Preview: Wexner Center Spring 2012 Exhibitions

  • Roland Schmid Photo
    “Small Dessert I”
By Columbus Alive
From the May 17, 2012 edition

The Wexner Center’s two new spring exhibitions serve up history lessons regarding a pair of artists: Alina Szapocznikow, a Holocaust survivor whose radical sculpture has set her star rising almost 40 years after her death, and Omer Fast, a modern-day videographer who creates provocative work that — especially in light of the Wexner’s juxtaposition — explores the tumultuous past decade of American life. Bring your pencils; you’ll want to take notes.

“Alina Szapocznikow: Sculpture Undone, 1955-1972”

Renowned in Poland, her home country, Alina Szapocznikow has an “artistic and personal history that is virtually unknown” elsewhere, said Wexner curator Christopher Bedford. But this exhibit, organized in part by MoMA in New York, could change that.

“The exhibition is remarkable because you can really see the logic at work in an artist’s aesthetic progress,” Bedford said.

“Sculpture Undone” displays her early classical figurative sculptures and her later work that evokes surrealism and pop art. Examples: polyester resin casts of her breasts and lips turned into strange versions of everyday objects like lamps or ashtrays.

A personal history of traumatic experiences (she spent her childhood in Nazi ghettos and concentration camps), Szapocznikow’s constructions “progressively try to de-form the body in such a way that the body becomes legible as more than just a physical thing in the world,” Bedford said.

The body, Szapocznikow seems to say, bears memory as fluidly as the mind and should be recognized as such despite its normality, a point exacerbated by the other commonplace materials she used in some pieces like newspaper, found photographs and gauze.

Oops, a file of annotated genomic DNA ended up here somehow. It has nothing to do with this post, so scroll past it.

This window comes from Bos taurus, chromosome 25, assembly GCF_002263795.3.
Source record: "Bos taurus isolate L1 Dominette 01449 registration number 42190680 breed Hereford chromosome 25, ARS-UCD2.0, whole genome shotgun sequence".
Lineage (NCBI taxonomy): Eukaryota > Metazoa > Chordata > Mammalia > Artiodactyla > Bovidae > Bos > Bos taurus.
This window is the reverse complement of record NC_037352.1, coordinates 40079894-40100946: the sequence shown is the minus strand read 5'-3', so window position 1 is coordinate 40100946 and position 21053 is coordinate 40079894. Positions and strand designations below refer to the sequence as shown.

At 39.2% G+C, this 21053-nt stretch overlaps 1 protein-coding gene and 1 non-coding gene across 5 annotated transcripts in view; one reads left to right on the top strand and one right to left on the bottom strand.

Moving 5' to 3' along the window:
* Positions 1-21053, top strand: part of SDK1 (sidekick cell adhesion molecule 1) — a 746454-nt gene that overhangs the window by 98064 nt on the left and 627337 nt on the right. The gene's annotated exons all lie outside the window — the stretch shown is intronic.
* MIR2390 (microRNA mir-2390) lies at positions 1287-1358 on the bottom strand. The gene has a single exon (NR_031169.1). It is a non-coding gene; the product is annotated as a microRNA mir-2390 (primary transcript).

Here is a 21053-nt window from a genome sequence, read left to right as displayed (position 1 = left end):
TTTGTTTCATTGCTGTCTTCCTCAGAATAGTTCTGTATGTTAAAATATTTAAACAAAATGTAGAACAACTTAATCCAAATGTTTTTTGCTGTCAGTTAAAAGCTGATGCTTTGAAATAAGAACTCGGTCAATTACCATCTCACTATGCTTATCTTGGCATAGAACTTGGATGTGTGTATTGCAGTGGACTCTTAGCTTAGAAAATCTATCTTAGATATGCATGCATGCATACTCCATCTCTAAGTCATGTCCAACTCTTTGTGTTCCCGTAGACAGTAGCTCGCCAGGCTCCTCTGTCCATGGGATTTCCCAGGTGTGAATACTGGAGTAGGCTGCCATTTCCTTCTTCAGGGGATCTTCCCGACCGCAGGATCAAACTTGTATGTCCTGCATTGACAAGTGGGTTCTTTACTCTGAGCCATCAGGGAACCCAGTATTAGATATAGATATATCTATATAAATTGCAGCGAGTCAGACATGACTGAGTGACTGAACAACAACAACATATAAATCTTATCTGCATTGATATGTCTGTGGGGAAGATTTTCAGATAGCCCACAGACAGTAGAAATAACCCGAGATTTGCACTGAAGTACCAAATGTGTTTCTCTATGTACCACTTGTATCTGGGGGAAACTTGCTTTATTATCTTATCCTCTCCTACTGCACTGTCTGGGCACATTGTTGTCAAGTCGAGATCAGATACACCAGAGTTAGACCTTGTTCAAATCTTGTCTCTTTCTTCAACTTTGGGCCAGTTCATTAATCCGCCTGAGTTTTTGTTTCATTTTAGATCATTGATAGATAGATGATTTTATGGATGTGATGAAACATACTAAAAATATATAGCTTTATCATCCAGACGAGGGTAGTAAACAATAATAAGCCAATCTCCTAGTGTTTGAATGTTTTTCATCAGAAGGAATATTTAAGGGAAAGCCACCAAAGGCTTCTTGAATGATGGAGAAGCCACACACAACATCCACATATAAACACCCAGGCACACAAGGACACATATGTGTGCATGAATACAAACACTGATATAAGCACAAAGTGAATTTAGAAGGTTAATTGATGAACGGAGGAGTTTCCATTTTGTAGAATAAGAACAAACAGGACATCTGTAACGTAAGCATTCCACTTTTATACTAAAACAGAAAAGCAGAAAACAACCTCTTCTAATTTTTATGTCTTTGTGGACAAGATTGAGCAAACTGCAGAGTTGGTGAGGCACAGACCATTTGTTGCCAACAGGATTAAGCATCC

Fans of Louise Bourgeois and Eva Hesse will especially enjoy this exhibit, but they will quickly learn that Szapocnikow is deserving of her own prominent place in the art history chronicles.

“The resounding freshness, strangeness, experimental quality of her work,” Bedford said, “makes it very different from anything you are likely to see from anyone else.”

“Omer Fast: 2001/11”

Two videos by this Jerusalem-born, Berlin-residing artist make up “Omer Fast: 2001/11.” The title alludes to the years the two videos were made — 2001 and 2011 — and the subject matter of life before, during and after the Sept. 11 attacks.

“CNN Concatenated” conjoins splices of national newscasts’ Sept. 11 coverage into one long stream of statements that highlight our vulnerability.

“5000 Feet Is the Best,” a 2011 Venice Biennale darling, is a collage of recollections from Fast’s interview with a pilot of a drone attack and video flashbacks of war.

Shown side-by-side, the videos allow for rumination on the subject of battle and artist alike.

“Those videos together constitute a really earnest engagement with a difficult decade,” Bedford said. “They might together be a platform to think through, I suppose, our politics as they’ve evolved over that decade and where we might be headed, particularly on the eve of a national election.”

Politics aside, the display allow viewers “to see an incredible evolution and sensibility of the artist,” Bedford said. “He is one of a handful of the most significant and inventive artists working with moving image today.”